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Post-morning skate notes: Milan Lucic out, Tim Thomas off first, Mark Stuart takes another step 01.13.11 at 12:23 pm ET
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Tim Thomas was first off the ice in Thursday’s morning skate, so it looks like he’ll be rewarded with the start vs. the Flyers after shutting out the Senators on Tuesday. He faces a tougher challenge against Philadelphia, as the Flyers are third in the league with their 3.4 goals per game, while the Senators’ 2.2 goals per game rank 29th.

Forward Milan Lucic will be out for the second straight game, as the undisclosed injury (which seems to be going around these days) hasn’t healed to the point at which Claude Julien is comfortable putting the slumping winger back in the lineup.

“[He's feeling] better,” coach Claude Julien said following the skate. “Obviously he won’t be i tonight, but he’s getting better.”

Julien likened Lucic’s situation to that of Nathan Horton, who missed a pair of games with an undisclosed injury prior to returning in Tuesday’s 6-0 victory over the Senators.

“[He's] day-to-day,” Julien said. “It’s a lot like Horton. He’s dealing with the same kind of situation as far as day-to-day is concerned.”

When Lucic does return, he’ll be looking to both shake of rust and bust out of an 11-game goal drought. Lucic leads the Bruins with 16 goals this season.

While Lucic wasn’t on the ice for the morning skate, defenseman Mark Stuart was. Stuart has been out since suffering a fractured hand and dislocated finger on Dec. 7 and hopes to return to the lineup sometime next week.

Given the impressive play of Steven Kampfer, who was called up following Stuart’s injury, as well as Adam McQuaid‘s safe and solid play on the blueline, the B’s will have a decision to make when it comes to making room for Stuart. To Stuart, the fact that both have played so well tells him that the team is in good shape, and that he shouldn’t assume anything will be handed to him.

“This is the best position to be in, and it’s going to make me work even harder to get back and to play well,” Stuart said.

“It’s definitely the case,” he added regarding the competition he anticipates for his spot. “You have to earn your way back. I don’t care who you are. … Guys are playing well. It would probably be different if the team was on a downswing and they were looking to change things up.

“It’s good to see, though. That’s what you need. That’s what all good teams have. You look around the league at the good teams. They all have guys coming up, guys coming in and out. Everybody can play, everybody comes in and does the job. I think that’s what you’ve seen with us the last month or so.”

Julien noted that with Stuart still a week to 10 days away, he isn’t in any rush to make a quick decision on how things will unfold.

“It’€™s probably a little early to answer that question,” Julien said. “… [We have] lots of games and so sometimes you have to make those decisions, sometimes you don’€™t so I’€™ll give myself a little break on that one.”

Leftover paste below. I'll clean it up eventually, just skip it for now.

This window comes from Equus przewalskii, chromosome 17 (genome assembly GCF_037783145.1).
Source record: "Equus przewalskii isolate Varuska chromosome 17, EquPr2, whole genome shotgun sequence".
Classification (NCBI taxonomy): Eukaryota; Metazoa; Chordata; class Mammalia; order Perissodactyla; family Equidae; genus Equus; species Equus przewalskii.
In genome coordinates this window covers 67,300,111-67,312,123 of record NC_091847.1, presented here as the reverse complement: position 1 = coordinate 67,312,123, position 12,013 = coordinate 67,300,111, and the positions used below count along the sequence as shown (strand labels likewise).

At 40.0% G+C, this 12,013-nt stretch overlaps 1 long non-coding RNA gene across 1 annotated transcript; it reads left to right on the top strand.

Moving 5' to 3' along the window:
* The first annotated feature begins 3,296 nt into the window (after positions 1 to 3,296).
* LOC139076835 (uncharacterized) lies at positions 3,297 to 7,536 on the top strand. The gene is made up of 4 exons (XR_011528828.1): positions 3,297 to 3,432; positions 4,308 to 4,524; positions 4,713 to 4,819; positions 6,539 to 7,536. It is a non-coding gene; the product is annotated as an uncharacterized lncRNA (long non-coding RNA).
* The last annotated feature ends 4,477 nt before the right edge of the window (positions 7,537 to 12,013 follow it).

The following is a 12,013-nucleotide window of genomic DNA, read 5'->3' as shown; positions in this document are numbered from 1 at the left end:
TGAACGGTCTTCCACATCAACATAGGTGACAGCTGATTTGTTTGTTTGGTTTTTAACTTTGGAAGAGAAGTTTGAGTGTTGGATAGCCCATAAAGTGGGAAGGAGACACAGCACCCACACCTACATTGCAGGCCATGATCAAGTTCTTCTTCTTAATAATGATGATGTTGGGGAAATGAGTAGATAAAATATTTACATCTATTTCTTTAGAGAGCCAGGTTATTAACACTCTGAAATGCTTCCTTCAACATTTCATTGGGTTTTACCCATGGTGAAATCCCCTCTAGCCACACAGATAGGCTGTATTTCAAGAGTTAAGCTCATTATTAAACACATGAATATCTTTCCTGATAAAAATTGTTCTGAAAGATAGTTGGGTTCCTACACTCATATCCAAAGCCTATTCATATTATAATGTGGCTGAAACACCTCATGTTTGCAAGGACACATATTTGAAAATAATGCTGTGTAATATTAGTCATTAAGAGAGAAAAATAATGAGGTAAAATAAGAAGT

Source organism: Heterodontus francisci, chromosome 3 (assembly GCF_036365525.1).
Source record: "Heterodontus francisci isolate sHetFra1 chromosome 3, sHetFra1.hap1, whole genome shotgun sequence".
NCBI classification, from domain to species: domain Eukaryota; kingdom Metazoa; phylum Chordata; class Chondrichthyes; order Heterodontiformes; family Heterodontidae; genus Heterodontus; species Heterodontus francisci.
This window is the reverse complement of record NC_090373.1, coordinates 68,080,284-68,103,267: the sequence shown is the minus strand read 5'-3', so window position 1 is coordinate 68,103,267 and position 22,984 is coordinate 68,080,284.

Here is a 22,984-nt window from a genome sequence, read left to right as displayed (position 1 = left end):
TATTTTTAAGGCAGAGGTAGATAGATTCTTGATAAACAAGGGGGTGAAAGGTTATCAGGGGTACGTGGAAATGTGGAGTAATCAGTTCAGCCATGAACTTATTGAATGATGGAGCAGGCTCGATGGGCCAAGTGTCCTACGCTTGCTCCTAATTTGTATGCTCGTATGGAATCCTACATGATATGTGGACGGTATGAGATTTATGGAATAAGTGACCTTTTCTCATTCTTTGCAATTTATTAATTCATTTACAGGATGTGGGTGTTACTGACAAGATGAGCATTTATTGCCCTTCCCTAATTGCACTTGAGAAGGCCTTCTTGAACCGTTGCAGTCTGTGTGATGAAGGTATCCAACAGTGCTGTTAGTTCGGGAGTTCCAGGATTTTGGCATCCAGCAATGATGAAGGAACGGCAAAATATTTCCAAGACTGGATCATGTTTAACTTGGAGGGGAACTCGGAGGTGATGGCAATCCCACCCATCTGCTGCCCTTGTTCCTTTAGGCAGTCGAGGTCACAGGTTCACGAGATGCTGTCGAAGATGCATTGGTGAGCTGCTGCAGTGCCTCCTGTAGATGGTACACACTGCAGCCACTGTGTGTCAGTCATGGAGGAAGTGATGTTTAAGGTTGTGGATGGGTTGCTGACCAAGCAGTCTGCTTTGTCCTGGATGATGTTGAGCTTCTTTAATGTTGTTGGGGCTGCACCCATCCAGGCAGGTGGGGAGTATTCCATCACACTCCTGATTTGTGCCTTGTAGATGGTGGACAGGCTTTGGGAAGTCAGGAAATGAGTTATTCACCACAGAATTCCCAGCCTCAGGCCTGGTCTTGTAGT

Here are some other notes from the skate:

– The lines looked the same for the Bruins as they were on Tuesday against Ottawa.

Ryder-Savard-Horton

Marchand-Bergeron-Recchi

Wheeler-Krejci-Seguin

Paille-Campbell-Thornton

– McQuaid probably likes getting attention more from his play and his fighting rather than from perhaps the scariest moment of his career. With the Flyers in town, though, so too is Jody Shelley, who sent him head-first into the end boards on Dec. 11 when the two were chasing an iced puck.

The B’s blueliner wanted to move on from the play, which got Shelley suspended for two games, at the time, and as the spotlight returns with Flyers, he would rather not dwell on it.

“You never want to kind of see yourself going head-first into the boards at any point in time, but it’s not really something I’m thinking too much about,” McQuaid said. “I’ve moved on, moved past it, and just want to be focused for tonight.”

– Horton wasn’t around following Tuesday’s game or during Thursday morning’s media availability, so it’s tough to gauge exactly how comfortable the winger feels since returning from his undisclosed injury. Julien liked what he saw from the winger on Tuesday, but on Thursday didn’t know if Horton’s feeling completely better.

“Let’€™s put it this way: he’€™s well enough to play,” Julien said. “I don’€™t know that I’€™d say he’€™s 100 percent, because you don’€™t come back from missing games and all of a sudden you’€™re 100 percent.

“[He was] close enough that the risk factor was kind of pushed aside, and they’€™re minimal, and that he was able to give us what we wanted and well enough to play.”

Read More: Adam McQuaid, Jody Shelley, Mark Stuart, Milan Lucic